The revolutionary regime, in other words, can only maintain its power by fostering lust. Conversely, those regimes, like ours, which foster lust may do so in the name of freedom, but their real goal is political control. Pornography is not some sort of unfortunate by product of the revolutionary system that must be tolerated if we all want to enjoy freedom, the argument of The People vs. Larry Flynt. Pornography is the essence of a revolutionary political regime because it is only by managing the passion of its citizens that it maintains its control over them. The myth that there are no controllers and no control is one of the central myths of whiggish history. The Liberal Regime has its myths and its gods, but their gods are like the gods of the communists, they are the gods that failed. In closing I'd like to mention a myth from a God that hasn't failed. It's a story from the bible, the story about a man named Samson.

 Samson, if you'll remember, was an extremely powerful man, and as the leader of the armies of Israel he was invincible. But he had a secret, the secret source of his strength, and wasn't allowed to tell anyone that secret. He had a weakness too, and the source of his weakness was his sexual desires. The Philistines knew this and so they decided on a military strategy that would take advantage of this weakness. They sent Delilah to seduce him, and as a part of that seduction, she was to learn the source of his strength.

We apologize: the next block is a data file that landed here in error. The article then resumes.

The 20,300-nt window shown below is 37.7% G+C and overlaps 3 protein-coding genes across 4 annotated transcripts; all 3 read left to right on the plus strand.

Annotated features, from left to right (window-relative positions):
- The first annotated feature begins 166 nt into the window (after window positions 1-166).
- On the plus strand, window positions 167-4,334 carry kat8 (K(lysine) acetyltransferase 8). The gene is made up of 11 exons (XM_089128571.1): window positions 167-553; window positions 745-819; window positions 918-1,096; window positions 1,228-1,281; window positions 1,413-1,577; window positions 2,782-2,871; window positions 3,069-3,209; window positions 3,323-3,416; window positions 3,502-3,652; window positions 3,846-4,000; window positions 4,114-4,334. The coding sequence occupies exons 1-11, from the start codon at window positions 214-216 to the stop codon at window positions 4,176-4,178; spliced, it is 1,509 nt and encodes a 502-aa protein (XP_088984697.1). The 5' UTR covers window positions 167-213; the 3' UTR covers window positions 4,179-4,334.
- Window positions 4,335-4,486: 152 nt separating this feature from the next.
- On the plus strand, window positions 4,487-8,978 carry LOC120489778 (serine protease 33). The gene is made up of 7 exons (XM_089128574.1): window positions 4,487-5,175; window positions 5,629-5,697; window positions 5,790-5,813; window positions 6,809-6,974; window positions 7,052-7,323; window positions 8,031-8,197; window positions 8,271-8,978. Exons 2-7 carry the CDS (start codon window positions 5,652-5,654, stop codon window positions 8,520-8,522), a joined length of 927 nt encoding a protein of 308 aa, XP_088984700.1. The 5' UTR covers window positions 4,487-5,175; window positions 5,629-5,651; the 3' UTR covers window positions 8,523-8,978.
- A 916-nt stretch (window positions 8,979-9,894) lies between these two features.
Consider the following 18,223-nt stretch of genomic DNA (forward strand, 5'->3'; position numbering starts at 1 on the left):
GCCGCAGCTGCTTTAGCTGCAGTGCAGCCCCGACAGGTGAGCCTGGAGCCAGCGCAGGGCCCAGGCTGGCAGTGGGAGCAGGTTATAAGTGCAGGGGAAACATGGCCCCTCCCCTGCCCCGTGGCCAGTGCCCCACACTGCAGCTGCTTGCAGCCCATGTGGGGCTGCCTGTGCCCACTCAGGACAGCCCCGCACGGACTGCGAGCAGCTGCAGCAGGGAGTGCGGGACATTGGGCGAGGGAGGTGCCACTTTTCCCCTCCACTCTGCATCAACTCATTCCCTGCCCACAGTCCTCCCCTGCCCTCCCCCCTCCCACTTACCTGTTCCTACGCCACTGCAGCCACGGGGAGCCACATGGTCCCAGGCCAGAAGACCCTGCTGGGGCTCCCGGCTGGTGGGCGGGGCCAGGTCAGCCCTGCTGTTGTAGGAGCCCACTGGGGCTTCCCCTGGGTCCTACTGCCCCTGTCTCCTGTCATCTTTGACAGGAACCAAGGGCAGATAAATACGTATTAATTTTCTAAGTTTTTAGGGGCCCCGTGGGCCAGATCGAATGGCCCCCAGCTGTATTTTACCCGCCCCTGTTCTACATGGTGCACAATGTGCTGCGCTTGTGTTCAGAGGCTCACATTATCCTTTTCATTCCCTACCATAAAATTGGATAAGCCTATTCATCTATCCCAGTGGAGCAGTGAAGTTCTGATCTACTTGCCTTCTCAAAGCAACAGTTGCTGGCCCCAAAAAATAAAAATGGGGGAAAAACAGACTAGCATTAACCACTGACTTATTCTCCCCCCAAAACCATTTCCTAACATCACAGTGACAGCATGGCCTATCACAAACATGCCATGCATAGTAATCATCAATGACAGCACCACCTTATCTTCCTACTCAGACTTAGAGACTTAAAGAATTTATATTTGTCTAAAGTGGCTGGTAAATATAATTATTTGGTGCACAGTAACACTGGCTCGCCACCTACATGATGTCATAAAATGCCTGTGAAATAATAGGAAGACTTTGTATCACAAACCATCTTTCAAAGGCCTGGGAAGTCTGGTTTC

Now before I go any farther, let me bring out some similarities between Catholics in America and Israel in Egypt. Like Israel, Catholics were strangers in a strange land, a land known for its anti-Catholic bigotry. Then, like the Israelites in Egypt, the Catholics began to thrive and as part of that thriving began to have many children. Think for a moment of the 40s and Hollywood, Going My Way, and The Song of Bernadette. And once Israel began to thrive, Pharoah became concerned because Pharaoh begin a good demographer could read the handwriting on the wall and saw that the Catholics were on their way to taking over Egypt if the baby boom continued.

So the Philistines came up with a plan . They they knew they could not conquer Israel in open democratic battle because Israel's numbers were too great, but they knew that they could seduce Israel's leaders. Samson, like John F. Kennedy, had a weakness for pretty women, so the Philistines sent Dellajh to him to find out his secret, and he was so taken by Delilah's charms that he told her his secret and lost his strength, and as a result Israel fell into political bondage.

"Ask for this great deliverer now," John Milton wrote in Samson Agonistes, "And find him...

Eyeless in Gaza at the Mill with slaves

Himself in bonds under Philistian yoke.